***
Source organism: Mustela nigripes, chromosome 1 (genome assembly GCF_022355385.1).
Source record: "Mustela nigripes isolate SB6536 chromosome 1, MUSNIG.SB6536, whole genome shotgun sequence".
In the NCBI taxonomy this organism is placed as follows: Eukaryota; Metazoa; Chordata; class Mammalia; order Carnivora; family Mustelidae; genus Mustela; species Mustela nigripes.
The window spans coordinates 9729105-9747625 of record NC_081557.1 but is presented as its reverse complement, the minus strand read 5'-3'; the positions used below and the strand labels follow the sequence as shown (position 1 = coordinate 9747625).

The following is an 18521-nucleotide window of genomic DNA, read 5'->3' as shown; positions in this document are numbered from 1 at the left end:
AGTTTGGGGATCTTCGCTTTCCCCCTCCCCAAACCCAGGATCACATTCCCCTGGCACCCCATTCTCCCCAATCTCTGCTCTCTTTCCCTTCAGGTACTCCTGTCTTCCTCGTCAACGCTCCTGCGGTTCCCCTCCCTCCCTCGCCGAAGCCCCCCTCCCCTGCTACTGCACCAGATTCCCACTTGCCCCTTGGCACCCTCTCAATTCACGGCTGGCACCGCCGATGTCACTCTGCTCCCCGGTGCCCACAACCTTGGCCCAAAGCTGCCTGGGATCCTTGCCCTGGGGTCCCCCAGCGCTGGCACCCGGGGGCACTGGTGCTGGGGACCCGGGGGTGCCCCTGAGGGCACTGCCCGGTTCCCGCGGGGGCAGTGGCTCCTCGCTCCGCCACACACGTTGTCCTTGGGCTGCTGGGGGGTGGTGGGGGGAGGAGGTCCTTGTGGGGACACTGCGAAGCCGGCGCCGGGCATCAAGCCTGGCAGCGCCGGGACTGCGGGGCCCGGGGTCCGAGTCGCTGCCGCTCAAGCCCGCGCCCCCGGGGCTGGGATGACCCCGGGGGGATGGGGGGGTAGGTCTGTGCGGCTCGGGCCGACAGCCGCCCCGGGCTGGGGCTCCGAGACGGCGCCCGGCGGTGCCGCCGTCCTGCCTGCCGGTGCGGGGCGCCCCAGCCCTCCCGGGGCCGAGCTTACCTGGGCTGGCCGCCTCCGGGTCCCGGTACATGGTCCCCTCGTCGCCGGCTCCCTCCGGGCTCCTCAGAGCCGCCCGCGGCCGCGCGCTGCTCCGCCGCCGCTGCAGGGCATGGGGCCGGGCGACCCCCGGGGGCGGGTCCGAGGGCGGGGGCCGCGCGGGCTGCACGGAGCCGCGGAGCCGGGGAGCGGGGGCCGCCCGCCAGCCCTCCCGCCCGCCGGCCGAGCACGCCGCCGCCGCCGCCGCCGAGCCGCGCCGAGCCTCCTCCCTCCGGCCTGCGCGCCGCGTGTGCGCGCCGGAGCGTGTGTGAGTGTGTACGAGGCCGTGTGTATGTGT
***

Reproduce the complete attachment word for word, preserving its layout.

Source organism: Mustela nigripes, chromosome 1 (genome assembly GCF_022355385.1).
Source record: "Mustela nigripes isolate SB6536 chromosome 1, MUSNIG.SB6536, whole genome shotgun sequence".
In the NCBI taxonomy this organism is placed as follows: Eukaryota; Metazoa; Chordata; class Mammalia; order Carnivora; family Mustelidae; genus Mustela; species Mustela nigripes.
The window spans coordinates 9729105-9747625 of record NC_081557.1 but is presented as its reverse complement, the minus strand read 5'-3'; the positions used below and the strand labels follow the sequence as shown (position 1 = coordinate 9747625).

The following is an 18521-nucleotide window of genomic DNA, read 5'->3' as shown; positions in this document are numbered from 1 at the left end:
AGTTTGGGGATCTTCGCTTTCCCCCTCCCCAAACCCAGGATCACATTCCCCTGGCACCCCATTCTCCCCAATCTCTGCTCTCTTTCCCTTCAGGTACTCCTGTCTTCCTCGTCAACGCTCCTGCGGTTCCCCTCCCTCCCTCGCCGAAGCCCCCCTCCCCTGCTACTGCACCAGATTCCCACTTGCCCCTTGGCACCCTCTCAATTCACGGCTGGCACCGCCGATGTCACTCTGCTCCCCGGTGCCCACAACCTTGGCCCAAAGCTGCCTGGGATCCTTGCCCTGGGGTCCCCCAGCGCTGGCACCCGGGGGCACTGGTGCTGGGGACCCGGGGGTGCCCCTGAGGGCACTGCCCGGTTCCCGCGGGGGCAGTGGCTCCTCGCTCCGCCACACACGTTGTCCTTGGGCTGCTGGGGGGTGGTGGGGGGAGGAGGTCCTTGTGGGGACACTGCGAAGCCGGCGCCGGGCATCAAGCCTGGCAGCGCCGGGACTGCGGGGCCCGGGGTCCGAGTCGCTGCCGCTCAAGCCCGCGCCCCCGGGGCTGGGATGACCCCGGGGGGATGGGGGGGTAGGTCTGTGCGGCTCGGGCCGACAGCCGCCCCGGGCTGGGGCTCCGAGACGGCGCCCGGCGGTGCCGCCGTCCTGCCTGCCGGTGCGGGGCGCCCCAGCCCTCCCGGGGCCGAGCTTACCTGGGCTGGCCGCCTCCGGGTCCCGGTACATGGTCCCCTCGTCGCCGGCTCCCTCCGGGCTCCTCAGAGCCGCCCGCGGCCGCGCGCTGCTCCGCCGCCGCTGCAGGGCATGGGGCCGGGCGACCCCCGGGGGCGGGTCCGAGGGCGGGGGCCGCGCGGGCTGCACGGAGCCGCGGAGCCGGGGAGCGGGGGCCGCCCGCCAGCCCTCCCGCCCGCCGGCCGAGCACGCCGCCGCCGCCGCCGCCGAGCCGCGCCGAGCCTCCTCCCTCCGGCCTGCGCGCCGCGTGTGCGCGCCGGAGCGTGTGTGAGTGTGTACGAGGCCGTGTGTATGTGT